Floriculture: Diversification, opportunities for entrepreneurial farmers


A WELL-DIVERSIFIED agricultural sector will result in remarkable success. Floriculture is a lucrative option.

In the late 1990s the industry was the second foreign currency earner after tobacco in the agricultural sector. Diversification cushions the nation against price volatility in the international markets and disease epidemics. Most of us are conversant with what happened in the cotton industry, the high costs of producing the crop in Zimbabwe could not match with the global prices of the “white gold”. American and Asian producers could afford to sell at such prices because they grow genetically modified cotton which has resistance to insect pests that also serve as vectors for diseases, thus lowering the costs of production.

Unfortunately, the cotton farmers in Zimbabwe have to incur high costs of purchasing chemicals to control the pests. Moreover, whenever an epidemic occurs in monoculture, for example, the wildfire disease caused by bacteria in tobacco, the whole crop will be wiped out, even the name of the diseases reveals its rapid and invasive nature. I think that the chaos caused by Tuta absoluta, in tomato crop across Africa in 2016 illustrates the damaging effects of outbreaks of invasive pests and diseases on agricultural operations. Those who relied solely on tomato as their enterprise suffered serious losses.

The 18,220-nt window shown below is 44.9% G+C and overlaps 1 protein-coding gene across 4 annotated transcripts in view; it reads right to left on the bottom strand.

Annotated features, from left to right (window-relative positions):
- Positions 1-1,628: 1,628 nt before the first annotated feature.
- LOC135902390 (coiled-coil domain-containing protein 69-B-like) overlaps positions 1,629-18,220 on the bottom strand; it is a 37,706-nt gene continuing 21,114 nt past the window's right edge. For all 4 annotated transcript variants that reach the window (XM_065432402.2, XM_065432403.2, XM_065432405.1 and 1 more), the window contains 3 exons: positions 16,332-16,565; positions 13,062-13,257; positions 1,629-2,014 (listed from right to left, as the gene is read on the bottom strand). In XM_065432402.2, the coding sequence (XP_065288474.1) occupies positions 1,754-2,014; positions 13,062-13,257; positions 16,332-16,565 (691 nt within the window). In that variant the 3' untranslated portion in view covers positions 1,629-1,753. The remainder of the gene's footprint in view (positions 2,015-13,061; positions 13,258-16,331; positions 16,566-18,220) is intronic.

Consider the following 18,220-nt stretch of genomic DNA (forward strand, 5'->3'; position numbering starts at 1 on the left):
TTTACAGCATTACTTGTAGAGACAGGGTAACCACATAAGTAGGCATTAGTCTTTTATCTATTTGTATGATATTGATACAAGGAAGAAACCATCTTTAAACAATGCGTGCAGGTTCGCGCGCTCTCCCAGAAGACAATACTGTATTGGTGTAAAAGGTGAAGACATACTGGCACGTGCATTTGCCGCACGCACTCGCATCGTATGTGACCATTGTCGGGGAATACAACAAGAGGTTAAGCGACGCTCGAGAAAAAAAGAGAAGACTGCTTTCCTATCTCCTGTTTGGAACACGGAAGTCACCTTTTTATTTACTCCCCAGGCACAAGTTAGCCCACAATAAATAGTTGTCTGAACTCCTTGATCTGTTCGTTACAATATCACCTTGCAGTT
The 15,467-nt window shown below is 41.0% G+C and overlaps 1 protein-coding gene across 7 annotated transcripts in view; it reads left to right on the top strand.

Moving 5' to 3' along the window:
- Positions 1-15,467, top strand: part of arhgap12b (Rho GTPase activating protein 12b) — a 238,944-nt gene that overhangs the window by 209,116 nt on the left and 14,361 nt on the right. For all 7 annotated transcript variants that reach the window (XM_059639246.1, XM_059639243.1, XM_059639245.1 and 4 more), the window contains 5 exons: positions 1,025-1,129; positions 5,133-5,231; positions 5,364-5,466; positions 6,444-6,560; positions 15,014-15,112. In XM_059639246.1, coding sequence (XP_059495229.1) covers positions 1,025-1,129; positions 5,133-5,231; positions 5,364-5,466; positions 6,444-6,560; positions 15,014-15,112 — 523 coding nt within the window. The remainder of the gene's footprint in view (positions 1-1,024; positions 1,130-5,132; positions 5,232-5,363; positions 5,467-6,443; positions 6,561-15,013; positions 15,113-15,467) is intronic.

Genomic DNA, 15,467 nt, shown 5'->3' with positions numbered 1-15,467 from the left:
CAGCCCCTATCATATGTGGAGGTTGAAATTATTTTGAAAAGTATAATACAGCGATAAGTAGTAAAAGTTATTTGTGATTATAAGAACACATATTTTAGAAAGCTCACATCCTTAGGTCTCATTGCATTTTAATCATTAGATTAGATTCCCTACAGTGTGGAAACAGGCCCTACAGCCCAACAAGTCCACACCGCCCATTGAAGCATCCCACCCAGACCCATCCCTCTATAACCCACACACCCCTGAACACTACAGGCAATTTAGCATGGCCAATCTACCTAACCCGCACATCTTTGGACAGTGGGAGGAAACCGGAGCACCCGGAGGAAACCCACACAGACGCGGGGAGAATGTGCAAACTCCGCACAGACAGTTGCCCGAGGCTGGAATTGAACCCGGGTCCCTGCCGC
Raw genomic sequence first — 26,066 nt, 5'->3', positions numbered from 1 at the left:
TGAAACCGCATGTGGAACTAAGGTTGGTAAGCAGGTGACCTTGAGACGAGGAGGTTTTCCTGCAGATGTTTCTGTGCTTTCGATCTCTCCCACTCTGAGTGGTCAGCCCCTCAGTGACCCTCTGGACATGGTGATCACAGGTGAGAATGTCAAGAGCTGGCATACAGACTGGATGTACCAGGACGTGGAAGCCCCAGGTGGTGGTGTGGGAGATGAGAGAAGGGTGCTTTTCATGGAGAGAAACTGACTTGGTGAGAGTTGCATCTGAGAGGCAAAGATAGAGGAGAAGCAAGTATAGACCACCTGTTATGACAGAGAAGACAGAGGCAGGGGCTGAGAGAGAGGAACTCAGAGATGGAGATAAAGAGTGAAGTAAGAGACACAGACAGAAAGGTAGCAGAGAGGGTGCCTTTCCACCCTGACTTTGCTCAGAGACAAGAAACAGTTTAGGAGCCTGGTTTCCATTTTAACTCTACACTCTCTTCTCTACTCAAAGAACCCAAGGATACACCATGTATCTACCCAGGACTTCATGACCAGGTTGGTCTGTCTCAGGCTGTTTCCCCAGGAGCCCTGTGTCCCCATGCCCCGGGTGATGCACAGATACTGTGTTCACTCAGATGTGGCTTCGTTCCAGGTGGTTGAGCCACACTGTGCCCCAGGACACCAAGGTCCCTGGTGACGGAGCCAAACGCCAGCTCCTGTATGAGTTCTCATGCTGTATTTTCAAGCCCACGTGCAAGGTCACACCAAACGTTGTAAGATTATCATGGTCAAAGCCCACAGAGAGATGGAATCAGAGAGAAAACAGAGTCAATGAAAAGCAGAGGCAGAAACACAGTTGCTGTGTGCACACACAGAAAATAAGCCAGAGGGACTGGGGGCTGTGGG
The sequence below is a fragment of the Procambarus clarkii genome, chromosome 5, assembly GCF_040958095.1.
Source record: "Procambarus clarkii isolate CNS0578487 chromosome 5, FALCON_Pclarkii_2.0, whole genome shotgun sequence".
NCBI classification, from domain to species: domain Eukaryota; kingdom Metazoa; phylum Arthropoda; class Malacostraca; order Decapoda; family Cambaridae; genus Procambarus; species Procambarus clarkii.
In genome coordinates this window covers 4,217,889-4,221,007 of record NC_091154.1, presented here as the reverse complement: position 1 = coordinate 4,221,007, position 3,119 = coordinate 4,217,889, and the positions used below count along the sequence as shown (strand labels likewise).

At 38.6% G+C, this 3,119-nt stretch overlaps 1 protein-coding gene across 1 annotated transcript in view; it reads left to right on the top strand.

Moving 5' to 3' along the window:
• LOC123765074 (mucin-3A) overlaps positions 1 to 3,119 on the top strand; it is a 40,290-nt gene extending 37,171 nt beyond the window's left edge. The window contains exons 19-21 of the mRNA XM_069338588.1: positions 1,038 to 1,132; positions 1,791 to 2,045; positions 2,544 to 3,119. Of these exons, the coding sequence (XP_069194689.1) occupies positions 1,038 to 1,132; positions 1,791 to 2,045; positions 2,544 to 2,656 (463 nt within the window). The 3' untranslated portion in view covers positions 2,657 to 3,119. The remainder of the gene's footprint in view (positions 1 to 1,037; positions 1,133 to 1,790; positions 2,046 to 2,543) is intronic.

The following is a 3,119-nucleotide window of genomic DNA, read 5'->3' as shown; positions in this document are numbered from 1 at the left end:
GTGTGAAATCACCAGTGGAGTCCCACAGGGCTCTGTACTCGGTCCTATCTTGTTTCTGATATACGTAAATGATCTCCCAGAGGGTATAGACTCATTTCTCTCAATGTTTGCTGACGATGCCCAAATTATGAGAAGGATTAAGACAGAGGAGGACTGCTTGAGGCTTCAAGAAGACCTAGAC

In Zimbabwe, the move towards cash-crop enterprises such as floriculture can provide a safety net for the agricultural sector. The fact that the traditional tobacco belt is the same region that most flower growing farms are located makes diversification reasonably practicable.

Floriculture is a capital-intensive enterprise and one of the models growers can adopt is the cooperative approach. The small-scale farmers come together, pool resources, set up their greenhouses, establish the crop, run the routine operations and ferry the crop to handling facilities collectively rather than as individuals. The farmers will enjoy the economies of scale that are wrought by the collaborative work.

We have to remember that Seed Co Limited, a very powerful agricultural organisation and force to reckon with on the African continent, was established in 1940 as the Seed Maize Association in then Rhodesia (now Zimbabwe) following an initiative by farmers who got together with well spelt out objectives and intentions. The organisation has evolved over the years, as the Seed Maize Co-operative in 1979, administered by the Commercial Farmers and then Seed Co-op in 1983. Without a doubt, Seed Co Limited has contributed immensely to sub-Saharan Africa’s seed industry. A similar model can be adopted by the Exporting Flower Growers’ Association of Zimbabwe (EFGAZ).

The outgrowing schemes proved to be of less significance in improving productivity of the flower growing industry in Zimbabwe. We are beginning to see a similar trend in tobacco production as the out-growers are being short-changed by the contractors. Lenders (financiers) such as the Agricultural Finance Cooperation ought to support such projects, thus stimulating economic growth.

It is basic economics that economies grow on the basis of credit. Credit lines have to be made available to sectors with high growth potential such as floriculture which grew at a rate of 20% per annum at its peak in Zimbabwe. The high-profit margins of such enterprises enable the producers to repay the loans and interests, while their operations continue running. The growers’ adherence to the set global standards for export flowers translates to good returns and more foreign currency for the nation.